World Health Organization Lacks Leadership to Combat Pandemics

 
 
When it comes to emergency preparedness for pandemics, the World Health Organization is falling short, argues John A. Quelch. A better solution: The World Bank.
 
 
by John Quelch

When it comes to emergency preparedness for pandemics, the World Health Organization is falling short. It has not provided prompt and clear leadership to the world in combating either the Ebola or Zika viruses. Its leadership has been low energy, its representatives contradict each other in their public advisories, and it is regarded as more of a policeman than a partner by national governments. Its many dedicated scientists produce useful reports on the global state of public health, but the WHO's bureaucracy impedes the decisive action necessary to get out in front of emerging pandemics.

A new report says as much. The report comes from The Commission on Global Health Risk Framework for the Future. It makes 26 recommendations which aim to strengthen the WHO’s leadership role in coordinating international preparedness and response. Not surprisingly, the report is written by bureaucrats for bureaucrats. A sample recommendation is that the WHO should “devise a regular, independent, transparent and objective assessment mechanism to evaluate country performance” against precise benchmarks defined in conjunction with member states. A second is that the United Nations and the WHO should establish clear mechanisms for coordination and escalation in health crises.

Collectively, the recommendations present a worrisome take on the WHO’s current capabilities. At the same time, they lack the specificity needed to be inspirational or actionable.

"The WHO would probably be a more effective and nimble organization if it was half its current size, not double"

But, instead of concluding that the WHO, as currently structured, led and governed, is unable to deliver emergency preparedness, the report merely advocates for extra funding: double the existing WHO budget with an extra $4.5 billion in annual funding; a $100 million contingency fund for emergencies; and a $1 billion annual research and development fund to be coordinated by a Pandemic Product Development Committee.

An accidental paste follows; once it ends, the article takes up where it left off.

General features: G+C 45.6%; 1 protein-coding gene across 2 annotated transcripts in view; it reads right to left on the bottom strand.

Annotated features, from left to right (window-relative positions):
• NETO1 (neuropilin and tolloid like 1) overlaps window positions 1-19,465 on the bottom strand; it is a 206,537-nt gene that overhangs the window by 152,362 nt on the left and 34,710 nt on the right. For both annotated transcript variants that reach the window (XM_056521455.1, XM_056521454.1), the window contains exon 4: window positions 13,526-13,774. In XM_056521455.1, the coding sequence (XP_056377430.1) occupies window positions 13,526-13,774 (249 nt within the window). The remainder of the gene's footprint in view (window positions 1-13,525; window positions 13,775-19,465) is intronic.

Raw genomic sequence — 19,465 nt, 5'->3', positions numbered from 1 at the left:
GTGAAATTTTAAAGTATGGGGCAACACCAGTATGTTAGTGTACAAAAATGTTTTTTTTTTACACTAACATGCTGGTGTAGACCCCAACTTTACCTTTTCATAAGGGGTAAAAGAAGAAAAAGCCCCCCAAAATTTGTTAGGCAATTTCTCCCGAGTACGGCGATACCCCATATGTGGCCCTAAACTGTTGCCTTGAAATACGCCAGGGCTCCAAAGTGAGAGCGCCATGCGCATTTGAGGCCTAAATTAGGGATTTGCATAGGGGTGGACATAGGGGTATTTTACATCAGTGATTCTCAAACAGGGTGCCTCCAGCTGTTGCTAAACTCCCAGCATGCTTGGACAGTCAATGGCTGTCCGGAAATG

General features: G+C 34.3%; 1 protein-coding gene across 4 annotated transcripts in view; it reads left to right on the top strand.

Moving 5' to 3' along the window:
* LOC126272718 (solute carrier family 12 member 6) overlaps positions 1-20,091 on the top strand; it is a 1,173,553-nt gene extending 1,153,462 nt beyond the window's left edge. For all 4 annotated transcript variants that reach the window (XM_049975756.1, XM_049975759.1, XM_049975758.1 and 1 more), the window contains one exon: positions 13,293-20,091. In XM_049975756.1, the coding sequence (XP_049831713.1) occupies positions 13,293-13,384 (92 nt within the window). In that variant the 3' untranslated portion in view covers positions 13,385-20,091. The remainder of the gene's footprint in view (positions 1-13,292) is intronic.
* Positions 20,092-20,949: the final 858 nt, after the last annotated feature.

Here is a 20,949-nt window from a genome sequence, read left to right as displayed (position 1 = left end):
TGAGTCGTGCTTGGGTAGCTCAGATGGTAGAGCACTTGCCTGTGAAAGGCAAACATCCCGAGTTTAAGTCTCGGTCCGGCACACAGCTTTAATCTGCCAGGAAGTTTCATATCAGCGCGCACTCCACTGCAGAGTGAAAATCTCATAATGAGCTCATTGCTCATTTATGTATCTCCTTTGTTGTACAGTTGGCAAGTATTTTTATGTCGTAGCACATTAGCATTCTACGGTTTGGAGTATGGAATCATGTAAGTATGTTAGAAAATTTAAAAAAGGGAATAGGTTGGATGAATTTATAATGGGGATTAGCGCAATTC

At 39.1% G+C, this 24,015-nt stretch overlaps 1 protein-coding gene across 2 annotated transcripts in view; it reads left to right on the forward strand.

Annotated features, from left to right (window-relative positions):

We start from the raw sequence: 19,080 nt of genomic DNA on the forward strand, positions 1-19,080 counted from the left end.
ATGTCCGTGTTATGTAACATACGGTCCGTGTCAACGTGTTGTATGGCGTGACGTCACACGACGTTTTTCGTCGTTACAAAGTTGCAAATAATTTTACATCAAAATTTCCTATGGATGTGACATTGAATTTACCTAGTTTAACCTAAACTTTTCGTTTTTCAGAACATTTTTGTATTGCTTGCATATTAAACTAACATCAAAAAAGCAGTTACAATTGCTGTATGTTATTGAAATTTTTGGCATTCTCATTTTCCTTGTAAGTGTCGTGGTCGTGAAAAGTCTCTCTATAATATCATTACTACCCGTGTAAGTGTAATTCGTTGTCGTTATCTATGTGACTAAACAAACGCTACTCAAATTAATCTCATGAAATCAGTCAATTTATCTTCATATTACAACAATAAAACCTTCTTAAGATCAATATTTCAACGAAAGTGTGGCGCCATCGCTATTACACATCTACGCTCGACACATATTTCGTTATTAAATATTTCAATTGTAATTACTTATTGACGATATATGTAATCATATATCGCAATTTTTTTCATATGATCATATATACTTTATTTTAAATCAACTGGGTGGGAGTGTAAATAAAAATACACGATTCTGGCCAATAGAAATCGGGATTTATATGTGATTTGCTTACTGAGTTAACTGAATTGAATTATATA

The annual World Health Assembly in Geneva, starting May 23, may vote support for these recommendations but it is unlikely that these funds will ever be raised. National governments, deeply unimpressed by the WHO's inefficiencies and leadership deficit, will be reluctant to give more. Foundations may provide a little. Some private companies may support the R&D fund but only if they are given a greater role in WHO governance and if there are guarantees of purchase contracts for new drugs and vaccines at sensible prices. Both seem unlikely, as the WHO's culture has always winced at cooperation with the private sector.

WHO's track record not encouraging

The report admits the difficulties of making a commercial case for the new funding. The Commission estimates pandemics could cost $60 billion per year and argues that the extra funding recommended is a worthy, preventative investment. However, the WHO's track record hardly guarantees that the $60 billion would be avoided or even significantly reduced. In fact, the WHO would probably be a more effective and nimble organization if it was half its current size, not double.

The WHO's role in preparing for, providing early monitoring and managing pandemic crises should be transferred to a Health Emergency Unit within the Health, Nutrition and Population Practice of the World Bank. Relevant WHO scientists and field health experts could be seconded to this Unit; they would work out of country offices in partnership with World Bank executives and national public health agencies. The World Bank has the clout to ensure these national public health ministries meet standards for pandemic risk preparedness, resource allocation, and monitoring capability. A country that doesn't pass an annual audit on these dimensions could be denied World Bank funding and other facilities.

The World Bank already spends more per year on health programs than the entire budget of the WHO and has played a major role in aiding recovery in the Ebola-hit economies of West Africa. The Commission's report hints at but never quite concedes that the World Bank should take a more prominent role. It recommends that the World Bank's Pandemic Emergency Facility should rapidly deploy money in conjunction with the proposed WHO $100 million contingency fund for emergency outbreaks.

Why not let the World Bank, with its broadening social mission under president (and former WHO executive) Jim Yong Kim, its superior budget management and its connections to the private sector, take over leadership of the WHO's important emergency preparedness functions?

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